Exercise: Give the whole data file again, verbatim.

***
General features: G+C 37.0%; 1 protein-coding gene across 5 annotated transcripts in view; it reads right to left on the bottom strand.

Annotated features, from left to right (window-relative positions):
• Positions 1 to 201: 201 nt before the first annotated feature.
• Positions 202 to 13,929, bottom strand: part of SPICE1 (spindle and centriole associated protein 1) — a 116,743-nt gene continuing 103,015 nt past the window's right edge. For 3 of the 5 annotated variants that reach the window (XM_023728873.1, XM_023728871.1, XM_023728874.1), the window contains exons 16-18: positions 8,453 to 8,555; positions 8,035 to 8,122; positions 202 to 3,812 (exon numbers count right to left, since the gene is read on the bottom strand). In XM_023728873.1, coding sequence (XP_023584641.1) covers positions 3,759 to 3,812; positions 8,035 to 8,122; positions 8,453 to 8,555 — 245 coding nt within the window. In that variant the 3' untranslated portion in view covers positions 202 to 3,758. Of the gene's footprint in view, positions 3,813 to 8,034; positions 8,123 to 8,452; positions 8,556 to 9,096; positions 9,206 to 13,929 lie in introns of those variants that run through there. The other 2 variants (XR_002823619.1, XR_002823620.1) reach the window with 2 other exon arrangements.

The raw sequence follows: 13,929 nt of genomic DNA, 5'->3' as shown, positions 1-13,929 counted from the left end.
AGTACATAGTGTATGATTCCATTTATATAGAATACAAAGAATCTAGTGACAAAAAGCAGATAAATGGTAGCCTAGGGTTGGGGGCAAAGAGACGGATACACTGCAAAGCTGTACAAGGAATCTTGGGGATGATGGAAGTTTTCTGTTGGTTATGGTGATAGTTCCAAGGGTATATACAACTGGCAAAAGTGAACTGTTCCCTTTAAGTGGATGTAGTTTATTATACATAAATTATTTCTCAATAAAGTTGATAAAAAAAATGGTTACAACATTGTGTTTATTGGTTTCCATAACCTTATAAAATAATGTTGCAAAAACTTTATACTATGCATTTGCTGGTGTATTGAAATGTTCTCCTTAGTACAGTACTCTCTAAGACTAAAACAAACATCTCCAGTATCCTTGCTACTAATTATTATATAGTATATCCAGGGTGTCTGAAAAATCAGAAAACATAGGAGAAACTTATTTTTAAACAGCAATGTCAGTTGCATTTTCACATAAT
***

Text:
General features: G+C 37.0%; 1 protein-coding gene across 5 annotated transcripts in view; it reads right to left on the bottom strand.

Annotated features, from left to right (window-relative positions):
• Positions 1 to 201: 201 nt before the first annotated feature.
• Positions 202 to 13,929, bottom strand: part of SPICE1 (spindle and centriole associated protein 1) — a 116,743-nt gene continuing 103,015 nt past the window's right edge. For 3 of the 5 annotated variants that reach the window (XM_023728873.1, XM_023728871.1, XM_023728874.1), the window contains exons 16-18: positions 8,453 to 8,555; positions 8,035 to 8,122; positions 202 to 3,812 (exon numbers count right to left, since the gene is read on the bottom strand). In XM_023728873.1, coding sequence (XP_023584641.1) covers positions 3,759 to 3,812; positions 8,035 to 8,122; positions 8,453 to 8,555 — 245 coding nt within the window. In that variant the 3' untranslated portion in view covers positions 202 to 3,758. Of the gene's footprint in view, positions 3,813 to 8,034; positions 8,123 to 8,452; positions 8,556 to 9,096; positions 9,206 to 13,929 lie in introns of those variants that run through there. The other 2 variants (XR_002823619.1, XR_002823620.1) reach the window with 2 other exon arrangements.

The raw sequence follows: 13,929 nt of genomic DNA, 5'->3' as shown, positions 1-13,929 counted from the left end.
AGTACATAGTGTATGATTCCATTTATATAGAATACAAAGAATCTAGTGACAAAAAGCAGATAAATGGTAGCCTAGGGTTGGGGGCAAAGAGACGGATACACTGCAAAGCTGTACAAGGAATCTTGGGGATGATGGAAGTTTTCTGTTGGTTATGGTGATAGTTCCAAGGGTATATACAACTGGCAAAAGTGAACTGTTCCCTTTAAGTGGATGTAGTTTATTATACATAAATTATTTCTCAATAAAGTTGATAAAAAAAATGGTTACAACATTGTGTTTATTGGTTTCCATAACCTTATAAAATAATGTTGCAAAAACTTTATACTATGCATTTGCTGGTGTATTGAAATGTTCTCCTTAGTACAGTACTCTCTAAGACTAAAACAAACATCTCCAGTATCCTTGCTACTAATTATTATATAGTATATCCAGGGTGTCTGAAAAATCAGAAAACATAGGAGAAACTTATTTTTAAACAGCAATGTCAGTTGCATTTTCACATAAT